Language Development in Toddlers
During the toddler and early preschool stage, children are learning language by leaps and bounds. By now, your child should be able to put two (or more) words together in phrases or sentences. She may leave out some of the connectors and focus on the nouns and verbs, but if you fill in the blanks, she'll start to learn the little words too.
Here Are a Few More Language Milestones You Can Look Forward To
What does your child call herself? She'll go from using her name to saying "me" and then "I." She should also start using other pronouns soon. Expect to hear a few mistakes along the way.
Your child should be able to identify and maybe even name basic body parts. See how many she can do.
She should be starting to follow simple story lines in picture books. See if she can name the pictures on each page.
Your child is beginning to understand what prepositions mean. Ask her to play a game by putting her teddy "under the chair," "on the chair," and "next to the chair." By the time she's 3, even a string of five or six of these locator words won't trip her up.
Listen to your child's "mistakes". Children learn language by using rules they deduce for themselves. Although your toddler's guidelines may lead to faulty phrases, they'll give you insight into how she's learning. For example:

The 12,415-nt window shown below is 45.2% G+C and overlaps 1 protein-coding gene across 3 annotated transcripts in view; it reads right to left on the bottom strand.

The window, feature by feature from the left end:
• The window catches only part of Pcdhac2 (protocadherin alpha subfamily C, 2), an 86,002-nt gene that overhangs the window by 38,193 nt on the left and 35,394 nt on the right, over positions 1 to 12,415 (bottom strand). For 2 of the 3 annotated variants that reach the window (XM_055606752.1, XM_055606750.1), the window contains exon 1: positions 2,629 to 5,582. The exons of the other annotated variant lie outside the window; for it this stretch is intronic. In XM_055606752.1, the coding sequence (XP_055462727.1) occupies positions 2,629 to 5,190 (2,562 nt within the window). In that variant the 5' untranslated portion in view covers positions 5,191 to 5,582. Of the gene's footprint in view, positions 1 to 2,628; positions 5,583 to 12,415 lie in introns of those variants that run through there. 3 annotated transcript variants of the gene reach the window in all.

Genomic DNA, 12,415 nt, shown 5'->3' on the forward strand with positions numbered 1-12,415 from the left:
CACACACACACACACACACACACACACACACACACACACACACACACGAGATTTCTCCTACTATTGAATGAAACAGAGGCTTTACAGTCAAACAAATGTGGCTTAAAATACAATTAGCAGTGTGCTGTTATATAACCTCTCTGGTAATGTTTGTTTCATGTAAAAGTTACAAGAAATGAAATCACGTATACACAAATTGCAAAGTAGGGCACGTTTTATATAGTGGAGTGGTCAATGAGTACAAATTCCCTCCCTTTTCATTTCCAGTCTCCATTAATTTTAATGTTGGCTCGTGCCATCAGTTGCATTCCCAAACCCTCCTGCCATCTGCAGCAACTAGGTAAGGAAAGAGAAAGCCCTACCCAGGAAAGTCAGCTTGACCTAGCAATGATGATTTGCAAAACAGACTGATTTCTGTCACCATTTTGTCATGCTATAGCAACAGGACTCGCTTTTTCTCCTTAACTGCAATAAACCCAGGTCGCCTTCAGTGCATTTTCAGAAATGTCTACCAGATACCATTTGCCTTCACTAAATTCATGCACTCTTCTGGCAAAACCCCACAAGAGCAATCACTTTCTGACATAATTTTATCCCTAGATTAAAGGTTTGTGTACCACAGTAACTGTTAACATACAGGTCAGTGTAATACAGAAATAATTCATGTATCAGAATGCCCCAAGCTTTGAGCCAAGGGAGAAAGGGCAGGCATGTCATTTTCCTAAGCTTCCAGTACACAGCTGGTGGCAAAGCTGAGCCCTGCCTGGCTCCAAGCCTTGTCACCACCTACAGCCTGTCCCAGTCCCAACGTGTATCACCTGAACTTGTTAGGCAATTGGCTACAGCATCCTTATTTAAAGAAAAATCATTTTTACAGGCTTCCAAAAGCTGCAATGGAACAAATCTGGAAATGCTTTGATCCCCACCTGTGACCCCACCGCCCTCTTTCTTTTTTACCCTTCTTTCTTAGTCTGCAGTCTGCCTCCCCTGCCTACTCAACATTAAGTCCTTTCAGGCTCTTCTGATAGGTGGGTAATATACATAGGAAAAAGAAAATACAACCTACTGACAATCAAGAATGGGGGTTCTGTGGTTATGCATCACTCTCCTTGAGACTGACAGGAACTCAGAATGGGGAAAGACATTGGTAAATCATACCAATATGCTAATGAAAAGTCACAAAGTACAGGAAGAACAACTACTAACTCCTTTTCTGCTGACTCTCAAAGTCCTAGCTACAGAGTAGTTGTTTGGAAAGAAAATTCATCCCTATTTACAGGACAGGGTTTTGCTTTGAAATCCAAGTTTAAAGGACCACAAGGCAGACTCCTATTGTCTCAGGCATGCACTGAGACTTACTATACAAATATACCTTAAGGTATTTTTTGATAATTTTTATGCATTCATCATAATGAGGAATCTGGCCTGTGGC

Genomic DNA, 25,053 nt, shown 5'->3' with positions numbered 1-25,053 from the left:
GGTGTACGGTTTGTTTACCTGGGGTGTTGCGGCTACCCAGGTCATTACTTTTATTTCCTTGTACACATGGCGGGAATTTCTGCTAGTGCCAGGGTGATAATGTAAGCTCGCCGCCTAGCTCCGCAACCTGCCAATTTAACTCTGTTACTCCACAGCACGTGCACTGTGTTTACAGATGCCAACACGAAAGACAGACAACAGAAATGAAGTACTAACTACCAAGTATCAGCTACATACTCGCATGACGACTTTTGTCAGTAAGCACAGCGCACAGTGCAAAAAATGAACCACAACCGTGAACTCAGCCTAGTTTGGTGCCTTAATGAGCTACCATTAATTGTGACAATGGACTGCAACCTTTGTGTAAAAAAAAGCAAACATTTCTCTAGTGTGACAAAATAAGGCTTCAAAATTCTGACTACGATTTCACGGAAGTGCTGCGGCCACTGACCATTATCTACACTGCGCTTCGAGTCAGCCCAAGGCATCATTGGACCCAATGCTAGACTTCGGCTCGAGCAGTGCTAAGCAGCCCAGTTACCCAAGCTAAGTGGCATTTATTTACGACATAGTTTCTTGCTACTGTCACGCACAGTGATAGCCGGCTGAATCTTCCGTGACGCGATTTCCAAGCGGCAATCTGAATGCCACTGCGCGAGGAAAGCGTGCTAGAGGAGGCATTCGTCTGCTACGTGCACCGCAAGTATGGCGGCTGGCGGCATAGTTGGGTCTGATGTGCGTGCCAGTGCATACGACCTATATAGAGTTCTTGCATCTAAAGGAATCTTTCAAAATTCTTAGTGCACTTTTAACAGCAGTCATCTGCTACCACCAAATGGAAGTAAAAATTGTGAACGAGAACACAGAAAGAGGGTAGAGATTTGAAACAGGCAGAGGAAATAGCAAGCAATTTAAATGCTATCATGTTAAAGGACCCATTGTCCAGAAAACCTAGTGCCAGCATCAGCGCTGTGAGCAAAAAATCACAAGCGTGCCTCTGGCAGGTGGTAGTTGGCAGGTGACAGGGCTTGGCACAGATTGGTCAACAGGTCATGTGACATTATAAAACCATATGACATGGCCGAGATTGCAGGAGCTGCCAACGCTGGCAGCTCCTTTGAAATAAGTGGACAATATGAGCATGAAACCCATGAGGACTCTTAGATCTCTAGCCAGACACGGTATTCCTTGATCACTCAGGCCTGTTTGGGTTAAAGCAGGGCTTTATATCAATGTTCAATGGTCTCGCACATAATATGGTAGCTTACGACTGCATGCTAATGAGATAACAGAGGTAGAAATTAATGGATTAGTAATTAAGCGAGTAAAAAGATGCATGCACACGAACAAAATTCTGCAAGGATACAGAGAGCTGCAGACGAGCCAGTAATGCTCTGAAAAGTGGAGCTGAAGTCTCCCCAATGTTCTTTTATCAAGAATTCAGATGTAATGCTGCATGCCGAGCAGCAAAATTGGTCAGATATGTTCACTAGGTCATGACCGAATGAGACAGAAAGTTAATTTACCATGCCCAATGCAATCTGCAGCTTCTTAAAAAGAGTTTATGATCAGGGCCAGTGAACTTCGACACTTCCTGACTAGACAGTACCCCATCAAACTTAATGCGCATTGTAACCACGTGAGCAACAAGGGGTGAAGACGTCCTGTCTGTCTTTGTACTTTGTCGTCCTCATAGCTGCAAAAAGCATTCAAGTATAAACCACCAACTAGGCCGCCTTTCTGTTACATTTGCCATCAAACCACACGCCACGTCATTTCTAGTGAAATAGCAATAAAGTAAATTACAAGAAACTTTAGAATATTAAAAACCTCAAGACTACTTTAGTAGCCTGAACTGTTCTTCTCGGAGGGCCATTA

Some children veer toward being overly general: All dogs are "Rover". All older ladies are "Gamma".
Others are overly specific: Only Rover is "a dog"; other four-legged creatures must have other names.
Many children make irregulars regular: "One foots, two foots"; "Me go, he go"; "My truck broked".
Many also create new words (known as "neologisms"): A water fountain is a "crash water," a "markerer" is someone who uses markers to draw, a screwdriver (a hard word to pronounce) becomes a "squibus," and "spaghetti" (a very difficult word) may be shortened to "getti."
Don't worry about these mistakes. Your child will polish up her language herself if she's surrounded by good models.
How you can Help: Use Gestures
Your child understands much more than she can express. At this age, she should be able to follow two-step commands (for example, "Go get your sweater and come to the door").
Gesture dramatically when you give your instructions, and she may even be able to do a series of three steps. Gestures and visual cues of all types help kids put the pieces of language together, so get those eyes and hands (and even those dancing feet) going for a lively, sustained conversation with your little one.
Join Pampers Club and get: